Landlords and tenants have a protected relationship here in Washington thanks to the Landlord-Tenant laws. However, COVID-19 further changed the landscape and procedures for landlords wanting to evict their non-compliant tenants, and five proposed bills in the legislature may create even more limits and procedures for landlords when increasing rent.
A recent case before the Washington Court of Appeals, Sherwood Auburn, LLC v. Pinzon and Mendez, changed the notice period applicable to pay or vacate notices—and perhaps other types of eviction notices—for residential landlords that operate “covered properties” under federal law.
A “covered property” under the CARES Act is either a property with a federally backed mortgage, or a property receiving CARES Act dollars through federal programs. According to the Sherwood Case, if a tenant occupies a rental property with a federally backed mortgage, the landlord must provide the tenant with a Thirty (30)-Day Pay or Vacate Notice—and no other conflicting notice—before commencing an unlawful detainer (eviction) action. Similarly, landlords must provide tenants with a Thirty (30)-Day Pay or Vacate Notice if landlords accept rental assistance that use CARES Act dollars. It may be difficult for landlords to determine whether rental assistance programs receive CARES Act funds prior to accepting the rental assistance because these programs are administered locally through a non-profit who receive funds from multiple sources, including state and federal aid. The Sherwood case also raised the question of whether landlords need to provide Thirty (30)-Day Comply or Vacate notices to tenants for other issues besides non-payment of rent, but as it is now, the case provides no definite answer to such question.
As it may not be obvious, there are some steps landlords can take to determine whether the rental unit is a “covered property” subject to the thirty (30)-day notice period.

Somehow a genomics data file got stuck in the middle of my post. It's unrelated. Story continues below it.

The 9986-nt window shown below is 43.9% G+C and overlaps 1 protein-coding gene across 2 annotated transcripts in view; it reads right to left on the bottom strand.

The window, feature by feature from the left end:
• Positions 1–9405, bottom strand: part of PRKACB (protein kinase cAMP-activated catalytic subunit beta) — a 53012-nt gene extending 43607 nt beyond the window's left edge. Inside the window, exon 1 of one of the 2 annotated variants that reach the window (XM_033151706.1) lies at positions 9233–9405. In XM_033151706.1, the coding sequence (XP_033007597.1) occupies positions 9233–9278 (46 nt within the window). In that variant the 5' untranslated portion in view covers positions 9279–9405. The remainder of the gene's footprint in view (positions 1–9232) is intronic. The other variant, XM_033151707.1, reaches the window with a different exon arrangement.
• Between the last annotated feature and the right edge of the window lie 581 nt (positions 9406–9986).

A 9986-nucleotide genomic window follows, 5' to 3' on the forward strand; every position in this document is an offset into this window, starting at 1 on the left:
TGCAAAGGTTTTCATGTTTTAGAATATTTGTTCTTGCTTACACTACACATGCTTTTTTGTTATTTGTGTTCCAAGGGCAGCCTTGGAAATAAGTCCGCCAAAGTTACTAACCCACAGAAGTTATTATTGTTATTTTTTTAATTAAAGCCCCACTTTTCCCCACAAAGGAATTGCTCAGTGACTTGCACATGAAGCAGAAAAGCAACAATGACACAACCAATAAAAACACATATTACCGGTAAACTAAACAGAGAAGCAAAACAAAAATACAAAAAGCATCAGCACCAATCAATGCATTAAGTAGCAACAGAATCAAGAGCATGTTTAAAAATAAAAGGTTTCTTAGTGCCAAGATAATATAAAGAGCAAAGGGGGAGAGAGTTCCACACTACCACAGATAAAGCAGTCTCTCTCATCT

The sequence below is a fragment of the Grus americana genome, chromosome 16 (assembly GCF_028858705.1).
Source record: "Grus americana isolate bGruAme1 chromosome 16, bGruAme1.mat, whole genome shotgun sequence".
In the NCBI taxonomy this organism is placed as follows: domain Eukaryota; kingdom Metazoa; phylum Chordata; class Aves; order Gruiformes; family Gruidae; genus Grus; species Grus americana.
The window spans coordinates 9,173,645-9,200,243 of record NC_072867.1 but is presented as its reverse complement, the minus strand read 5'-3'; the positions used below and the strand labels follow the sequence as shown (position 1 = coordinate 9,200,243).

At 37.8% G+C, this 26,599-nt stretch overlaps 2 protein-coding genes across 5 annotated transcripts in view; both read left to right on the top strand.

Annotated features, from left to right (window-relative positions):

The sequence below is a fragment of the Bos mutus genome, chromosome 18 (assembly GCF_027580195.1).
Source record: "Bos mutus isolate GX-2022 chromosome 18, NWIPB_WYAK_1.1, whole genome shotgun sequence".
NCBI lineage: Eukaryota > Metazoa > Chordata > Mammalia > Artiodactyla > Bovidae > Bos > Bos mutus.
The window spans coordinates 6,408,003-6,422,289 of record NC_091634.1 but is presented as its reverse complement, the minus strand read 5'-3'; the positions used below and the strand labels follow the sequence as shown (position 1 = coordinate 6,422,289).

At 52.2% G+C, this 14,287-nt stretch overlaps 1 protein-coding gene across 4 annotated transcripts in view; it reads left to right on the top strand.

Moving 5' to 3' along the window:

- First, Landlords should determine whether your property has a federally backed mortgage by contacting your loan office or lender.
- Second, if Landlords are considering taking rental assistance, you should contact the provider of assistance to determine the source of funding, if possible, so you can provide the appropriate notices in the future.
- Third, if Landlords have taken, or are considering taking, rental assistance, you should keep track of rental assistance payments from non-profits on your tenant’s behalf. This information is helpful if the landlord must issue a notice to pay or vacate later in the tenancy.
A note of caution – Landlords cannot discriminate based on a tenant’s source of income. Such refusal to accept rental assistance could be considered discrimination based on source of income. Landlords considering refusing rental assistance from existing tenants should contact our office before refusing to understand what risks may be associated with that refusal.
In addition to case law changes, the Washington State Legislature is considering six bills that may impose a wide range of limitations on landlords:
- HB 1388 – Applies Washington Consumer Protection Act to rent practices and prevents increases in rent greater than CPI or 3% whichever is greater, up to a maximum of 7%
- HB 1389 – Prohibits rent increase during the first year of tenancy.
- HB 1124 – Require landlords provide 180 days’ notice for any rent increase over 5% and would allot a tenant to terminate a tenancy without penalty for any rent increases above 5%.
- HB 1074 – Require landlords provide copies of estimates received or invoices paid to reasonably substantiate damage charges when withholding any amount of the security deposit.
- SB 5435 – Subject to certain exceptions, a landlord may not increase rent for a month-to-month tenancy during the first 12 months after the tenancy begins
- SB 5197 – Proposes the removal of the requirement that landlords send pay or vacate notices to the local dispute resolution center after the Eviction Resolution Pilot Program established under RCW 59.18.660 expires.
Lastly, some of the COVID-19 measures put in place to protect tenants are set to expire – the payment plan requirement (set to expire as of May 1, 2023) and the Eviction Resolution Pilot Program (“ERPP” – set to expire as of July 1, 2023). The current legislation does not include an extension for either the payment plan requirement or the ERPP. However, the ERPP includes a provision requiring assessment of the program after July 1, 2023, so it may be extended in a later session following the legislature’s review of the ERPP’s effectiveness. Should you wish to comment on the ERPP or any of the pending legislation impacting landlords, you can find your state legislature to contact on the State’s District Finder website.
Please contact Timothy D. Schermetzler or Conner A. Sapp at CSD Attorneys at Law if you have question about residential landlord tenant laws or otherwise need assistance with managing your tenancies.